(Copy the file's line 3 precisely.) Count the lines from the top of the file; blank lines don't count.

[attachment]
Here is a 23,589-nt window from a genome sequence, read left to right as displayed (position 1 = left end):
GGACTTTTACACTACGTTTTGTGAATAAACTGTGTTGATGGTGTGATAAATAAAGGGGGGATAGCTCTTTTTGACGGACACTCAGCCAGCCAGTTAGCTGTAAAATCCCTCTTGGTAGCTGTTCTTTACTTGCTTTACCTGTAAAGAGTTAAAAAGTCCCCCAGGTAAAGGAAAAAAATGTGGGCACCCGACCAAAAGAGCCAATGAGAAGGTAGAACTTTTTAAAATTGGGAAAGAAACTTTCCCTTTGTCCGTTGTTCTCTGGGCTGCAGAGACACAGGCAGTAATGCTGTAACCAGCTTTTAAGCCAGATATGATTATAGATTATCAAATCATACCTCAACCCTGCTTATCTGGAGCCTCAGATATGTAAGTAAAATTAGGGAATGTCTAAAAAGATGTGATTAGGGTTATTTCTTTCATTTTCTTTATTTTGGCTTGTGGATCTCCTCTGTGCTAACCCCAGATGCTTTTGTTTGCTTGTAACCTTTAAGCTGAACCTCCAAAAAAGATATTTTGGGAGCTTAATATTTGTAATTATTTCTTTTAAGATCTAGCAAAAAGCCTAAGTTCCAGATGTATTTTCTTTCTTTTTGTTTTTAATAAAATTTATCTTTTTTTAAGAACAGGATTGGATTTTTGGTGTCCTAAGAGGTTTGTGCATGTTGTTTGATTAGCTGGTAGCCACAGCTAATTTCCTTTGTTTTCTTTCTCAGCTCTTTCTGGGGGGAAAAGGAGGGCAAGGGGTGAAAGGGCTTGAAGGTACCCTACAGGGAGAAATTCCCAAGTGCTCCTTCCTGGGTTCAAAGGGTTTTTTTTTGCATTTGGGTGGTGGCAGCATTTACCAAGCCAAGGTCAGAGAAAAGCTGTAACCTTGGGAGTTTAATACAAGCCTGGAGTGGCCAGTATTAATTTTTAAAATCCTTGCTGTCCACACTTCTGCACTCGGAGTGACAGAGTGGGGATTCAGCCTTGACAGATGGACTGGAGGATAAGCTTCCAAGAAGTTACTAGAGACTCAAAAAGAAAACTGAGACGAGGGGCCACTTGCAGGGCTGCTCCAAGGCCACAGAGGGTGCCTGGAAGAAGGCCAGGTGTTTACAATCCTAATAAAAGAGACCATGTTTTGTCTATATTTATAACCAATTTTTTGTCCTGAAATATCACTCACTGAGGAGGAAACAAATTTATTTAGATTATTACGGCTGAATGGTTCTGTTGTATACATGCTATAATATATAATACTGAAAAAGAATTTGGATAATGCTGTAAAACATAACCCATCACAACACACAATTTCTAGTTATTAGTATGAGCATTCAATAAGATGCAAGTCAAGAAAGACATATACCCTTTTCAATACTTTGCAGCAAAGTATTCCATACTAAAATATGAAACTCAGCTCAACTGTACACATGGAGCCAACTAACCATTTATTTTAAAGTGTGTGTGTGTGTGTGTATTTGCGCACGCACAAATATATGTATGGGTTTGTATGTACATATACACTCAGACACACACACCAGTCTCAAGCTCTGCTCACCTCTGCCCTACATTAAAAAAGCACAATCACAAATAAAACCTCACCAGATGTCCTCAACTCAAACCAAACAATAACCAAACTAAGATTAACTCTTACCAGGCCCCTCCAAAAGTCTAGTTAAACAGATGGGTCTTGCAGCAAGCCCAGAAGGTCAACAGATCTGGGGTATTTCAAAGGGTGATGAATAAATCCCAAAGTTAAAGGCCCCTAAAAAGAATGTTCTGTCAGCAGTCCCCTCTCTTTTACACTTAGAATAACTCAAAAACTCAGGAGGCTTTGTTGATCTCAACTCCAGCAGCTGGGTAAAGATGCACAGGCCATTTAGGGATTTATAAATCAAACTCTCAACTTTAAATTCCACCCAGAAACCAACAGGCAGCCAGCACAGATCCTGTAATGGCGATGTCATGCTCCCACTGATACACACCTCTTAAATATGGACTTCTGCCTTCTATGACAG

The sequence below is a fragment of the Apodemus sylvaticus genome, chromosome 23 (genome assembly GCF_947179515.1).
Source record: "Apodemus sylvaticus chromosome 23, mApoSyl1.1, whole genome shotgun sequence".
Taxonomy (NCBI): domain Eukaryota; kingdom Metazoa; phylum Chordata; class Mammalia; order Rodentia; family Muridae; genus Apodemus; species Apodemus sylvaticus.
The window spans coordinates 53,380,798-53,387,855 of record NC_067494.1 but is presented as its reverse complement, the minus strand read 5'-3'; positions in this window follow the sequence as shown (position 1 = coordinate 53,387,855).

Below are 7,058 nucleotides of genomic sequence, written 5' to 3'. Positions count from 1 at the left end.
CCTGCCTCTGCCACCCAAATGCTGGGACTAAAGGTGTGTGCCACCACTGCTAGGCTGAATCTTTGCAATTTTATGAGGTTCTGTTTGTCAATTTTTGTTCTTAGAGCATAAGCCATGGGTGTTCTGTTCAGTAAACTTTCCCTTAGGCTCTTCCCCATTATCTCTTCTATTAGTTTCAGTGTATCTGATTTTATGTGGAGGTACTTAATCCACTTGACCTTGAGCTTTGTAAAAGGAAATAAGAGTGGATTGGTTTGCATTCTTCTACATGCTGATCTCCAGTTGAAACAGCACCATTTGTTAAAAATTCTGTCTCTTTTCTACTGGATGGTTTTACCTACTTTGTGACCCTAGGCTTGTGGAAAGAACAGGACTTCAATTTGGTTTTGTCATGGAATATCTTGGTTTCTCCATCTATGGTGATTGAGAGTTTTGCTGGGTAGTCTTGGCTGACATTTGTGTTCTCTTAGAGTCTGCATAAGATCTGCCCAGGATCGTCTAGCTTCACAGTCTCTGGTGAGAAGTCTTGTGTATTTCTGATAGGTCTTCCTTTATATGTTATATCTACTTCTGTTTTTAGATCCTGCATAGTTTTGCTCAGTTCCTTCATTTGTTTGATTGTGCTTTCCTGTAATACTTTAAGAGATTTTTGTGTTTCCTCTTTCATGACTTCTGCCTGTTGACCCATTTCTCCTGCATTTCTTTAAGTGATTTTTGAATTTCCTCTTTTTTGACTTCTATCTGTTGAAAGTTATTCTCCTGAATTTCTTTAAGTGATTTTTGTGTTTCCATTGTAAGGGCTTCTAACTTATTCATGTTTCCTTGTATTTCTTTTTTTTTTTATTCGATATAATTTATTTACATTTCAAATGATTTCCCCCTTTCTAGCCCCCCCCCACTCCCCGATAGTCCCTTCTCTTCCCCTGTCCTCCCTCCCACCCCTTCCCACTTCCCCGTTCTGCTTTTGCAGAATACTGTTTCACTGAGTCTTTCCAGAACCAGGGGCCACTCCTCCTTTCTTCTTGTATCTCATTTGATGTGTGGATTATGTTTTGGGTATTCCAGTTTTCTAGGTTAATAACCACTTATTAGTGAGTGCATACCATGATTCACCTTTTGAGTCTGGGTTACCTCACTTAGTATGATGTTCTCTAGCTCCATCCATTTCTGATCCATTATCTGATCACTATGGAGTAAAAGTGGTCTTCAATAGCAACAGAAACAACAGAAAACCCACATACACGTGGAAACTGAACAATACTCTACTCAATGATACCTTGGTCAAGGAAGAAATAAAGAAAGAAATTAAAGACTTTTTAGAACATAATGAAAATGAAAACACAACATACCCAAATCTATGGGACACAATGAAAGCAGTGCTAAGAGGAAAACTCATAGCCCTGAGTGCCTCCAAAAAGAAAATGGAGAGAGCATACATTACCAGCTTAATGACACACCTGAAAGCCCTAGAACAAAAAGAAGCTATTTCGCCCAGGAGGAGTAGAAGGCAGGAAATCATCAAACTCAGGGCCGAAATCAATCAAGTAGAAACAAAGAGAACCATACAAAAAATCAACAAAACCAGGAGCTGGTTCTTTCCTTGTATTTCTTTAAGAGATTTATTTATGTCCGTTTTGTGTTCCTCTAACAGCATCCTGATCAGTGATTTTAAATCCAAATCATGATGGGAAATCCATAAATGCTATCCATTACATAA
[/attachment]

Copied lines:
The sequence below is a fragment of the Apodemus sylvaticus genome, chromosome 23 (genome assembly GCF_947179515.1).